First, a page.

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Thomas Jefferson’s Memoranda to James Madison, [ca. 4–11 March 1809]

Memoranda to James Madison

[ca. 4–11 Mar. 1809]

Memoranda for the President.

Information having been recieved in October last that many intruders had settled on the lands of the Cherokees & Chickasaws; the letter from Genl Dearborn to Colo Meigs was written to have them ordered off, & to inform them they would be removed by military force in the spring if still on the lands. these orders remain still to be given, & they should go to the officer commanding at Highwassee. a very discreet officer should be selected. on the Cherokee lands, Wafford’s settlement should not be disturbed as the Indians themselves expect to arrange that with us, & the exchange for lands beyond the Misipi will furnish a good opportunity. from the lands of1 the Chickasaws all should be removed except those who settled on Doublehead’s reserve under titles from him; & they should be notified that those lands having been claimed by the Chickasaws as well as the Cherokees, we purchased2 the Cherokee right with an exception of Doublehead’s reserve, which we did not guarantee to him, but left it as it stood under the claims of both nations; that consequently they are not under our protection. that whenever we purchase the Chickasaw right, all their titles under Doublehead will become void; as our laws do not permit individuals to purchase lands from the Indians: that they should therefore look out for themselves in time.

At Detroit. Genl Dearborne & myself had concluded to purchase for the War-departmt farm, near Detroit, now held by the Treasury office in satisfaction of a delinquency, provided it could be bought at it’s real value, supposed about 1000. or 1200. D. to employ the dwelling house and appurtenances for a school for the instruction of the Indian boys & girls in reading Etc learning English & houshold & mechanical arts under the care of Pere Richard, to place in the farm house a farmer (a labourer) of proper character to cultivate the farm with the aid of the Indian lads for the support of the institution, and to place on the same land the blacksmith & carpenter, who would have Indian apprentices under them. the advantages of assembling the whole at one place are obvious. father Richard goes to France in the Mentor to procure an aid. if, when he brings him, he could exchange him with Bishop Carroll for an American, it would be infinitely more desirable.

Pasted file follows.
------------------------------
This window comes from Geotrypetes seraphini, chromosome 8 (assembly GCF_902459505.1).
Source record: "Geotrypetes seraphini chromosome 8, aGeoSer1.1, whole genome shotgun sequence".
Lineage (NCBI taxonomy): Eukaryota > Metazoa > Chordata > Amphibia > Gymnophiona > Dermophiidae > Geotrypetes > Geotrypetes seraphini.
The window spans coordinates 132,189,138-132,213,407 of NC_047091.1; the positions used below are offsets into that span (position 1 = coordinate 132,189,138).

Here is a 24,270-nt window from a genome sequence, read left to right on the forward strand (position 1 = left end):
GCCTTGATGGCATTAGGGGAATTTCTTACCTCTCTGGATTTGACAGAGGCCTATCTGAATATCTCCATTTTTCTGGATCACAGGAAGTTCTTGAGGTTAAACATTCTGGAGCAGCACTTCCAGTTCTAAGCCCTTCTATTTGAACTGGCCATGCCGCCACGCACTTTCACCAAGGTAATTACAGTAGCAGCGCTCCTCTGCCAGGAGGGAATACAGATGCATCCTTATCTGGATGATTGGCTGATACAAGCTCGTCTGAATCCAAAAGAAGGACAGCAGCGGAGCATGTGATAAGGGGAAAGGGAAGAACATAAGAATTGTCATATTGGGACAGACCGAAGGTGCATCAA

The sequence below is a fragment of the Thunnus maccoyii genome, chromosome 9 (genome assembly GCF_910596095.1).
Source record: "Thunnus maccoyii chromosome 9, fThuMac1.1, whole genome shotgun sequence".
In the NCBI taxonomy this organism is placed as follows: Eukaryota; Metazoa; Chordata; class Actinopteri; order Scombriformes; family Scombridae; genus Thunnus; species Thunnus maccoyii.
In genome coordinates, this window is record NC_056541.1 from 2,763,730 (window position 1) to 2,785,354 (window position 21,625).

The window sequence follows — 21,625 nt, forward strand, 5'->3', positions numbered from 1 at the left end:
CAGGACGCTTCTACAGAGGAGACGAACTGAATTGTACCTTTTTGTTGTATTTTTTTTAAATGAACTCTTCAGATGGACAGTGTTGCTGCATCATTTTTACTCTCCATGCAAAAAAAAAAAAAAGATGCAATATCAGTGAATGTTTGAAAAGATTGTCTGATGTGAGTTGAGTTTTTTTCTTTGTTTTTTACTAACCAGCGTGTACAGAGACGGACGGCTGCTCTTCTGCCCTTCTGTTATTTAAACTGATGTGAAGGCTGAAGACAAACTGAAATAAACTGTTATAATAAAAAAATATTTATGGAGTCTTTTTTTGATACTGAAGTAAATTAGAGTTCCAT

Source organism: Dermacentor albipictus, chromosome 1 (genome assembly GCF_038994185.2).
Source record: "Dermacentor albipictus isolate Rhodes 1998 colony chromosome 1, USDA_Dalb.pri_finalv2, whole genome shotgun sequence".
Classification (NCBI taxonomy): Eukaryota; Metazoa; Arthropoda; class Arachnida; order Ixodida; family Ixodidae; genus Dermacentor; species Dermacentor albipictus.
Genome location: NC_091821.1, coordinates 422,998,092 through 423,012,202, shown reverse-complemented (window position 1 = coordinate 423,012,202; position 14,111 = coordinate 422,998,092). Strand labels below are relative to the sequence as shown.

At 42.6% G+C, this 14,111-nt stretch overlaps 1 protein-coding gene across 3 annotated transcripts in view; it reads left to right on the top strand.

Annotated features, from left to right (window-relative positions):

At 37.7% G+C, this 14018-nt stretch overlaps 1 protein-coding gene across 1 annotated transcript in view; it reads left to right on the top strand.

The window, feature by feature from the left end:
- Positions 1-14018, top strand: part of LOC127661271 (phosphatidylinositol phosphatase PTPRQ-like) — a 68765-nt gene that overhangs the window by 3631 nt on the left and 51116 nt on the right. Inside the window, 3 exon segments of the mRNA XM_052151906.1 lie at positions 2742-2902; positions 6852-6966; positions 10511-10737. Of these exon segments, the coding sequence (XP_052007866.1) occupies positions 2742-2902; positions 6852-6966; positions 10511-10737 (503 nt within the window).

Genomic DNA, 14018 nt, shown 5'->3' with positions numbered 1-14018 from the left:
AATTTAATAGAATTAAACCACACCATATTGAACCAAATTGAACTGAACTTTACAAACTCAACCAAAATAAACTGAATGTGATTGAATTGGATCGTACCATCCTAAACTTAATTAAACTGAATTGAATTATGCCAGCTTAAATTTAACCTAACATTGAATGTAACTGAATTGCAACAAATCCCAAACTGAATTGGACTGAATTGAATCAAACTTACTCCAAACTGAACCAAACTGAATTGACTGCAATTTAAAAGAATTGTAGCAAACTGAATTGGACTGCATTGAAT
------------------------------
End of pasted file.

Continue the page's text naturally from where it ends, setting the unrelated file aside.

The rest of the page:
MS (DLC: TJ Papers, 187:33233); in TJ’s hand; undated; at foot of first page: “Presidt US.”; docketed “Mach 1809” at foot of text in an unknown hand. Tr (MHi); second paragraph only; posthumous copy.

James Madison (1751–1836), president of the United States, 1809–17, was TJ’s lifelong friend and confidante. They became acquainted in 1779 when TJ was governor of Virginia and Madison sat on the Virginia Council of State. Madison served as a Virginia delegate to the Continental Congress, 1780–83 and 1787–88, played a key role in drafting the United States Constitution in 1787, enjoyed great prominence in the United States House of Representatives, 1789–97, and served as secretary of state under TJ throughout the latter’s presidency. In addition to their republican ideals and belief in religious toleration, the two men shared interests in science, agriculture, natural history, and the promotion of education. Throughout their long political careers they corresponded frequently and supported each other with mutual respect and admiration (ANB description begins John A. Garraty and Mark C. Carnes, eds., American National Biography, 1999, 24 vols. description ends ; DAB description begins Allen Johnson and Dumas Malone, eds., Dictionary of American Biography, 1928–36, 20 vols. description ends ; Brant, Madison description begins Irving Brant, James Madison, 1941–61, 6 vols. description ends , esp. 1:272–80; Madison, Papers description begins William T. Hutchinson, Robert A. Rutland, John C. A. Stagg, and others, eds., The Papers of James Madison, 1962– , 31 vols.: Congress. Ser., 17 vols.; Pres. Ser., 5 vols.; Sec. of State Ser., 6 vols description ends ).

wafford’s settlement was a 135-square-mile tract in Georgia ceded to the United States by the Cherokee in a 24 Oct. 1804 treaty, the first of four such transactions during TJ’s administration by which the federal government gained title to over 15,000 square miles of Cherokee land (Russell Thornton, The Cherokees: A Population History [1990], 55).

1Word interlined in place of “claimed by.”

2TJ here canceled “only.”

Index Entries

  • Carroll, John (archbishop of Baltimore) search
  • Cherokee Indians; lands of search
  • Chickasaw Indians; lands of search
  • Dearborn, Henry; as secretary of war search
  • Detroit, Mich. Territory; Indian school at search
  • Doublehead; Cherokee leader search
  • Doublehead’s Reserve, Tenn. search
  • education; of Indian children search
  • Indians; Cherokee search
  • Indians; Chickasaw search
  • Indians; education of children search
  • Indians; training school for search
  • Indians; treaties with search
  • Madison, James; identified search
  • Madison, James; memoranda to search
  • Meigs, Return Jonathan (1740–1823) search
  • Mentor (ship); carries dispatches search
  • Michigan Territory; Indian training school in search
  • Richard, Gabriel; and Indian training school search
  • schools and colleges; Spring Hill School (Mich. Terr.) search
  • Spring Hill School (Indian training school, Mich. Terr.) search
  • Tennessee; Doublehead’s Reserve search
  • Wafford’s Settlement (Tellico Garrison); treaty of search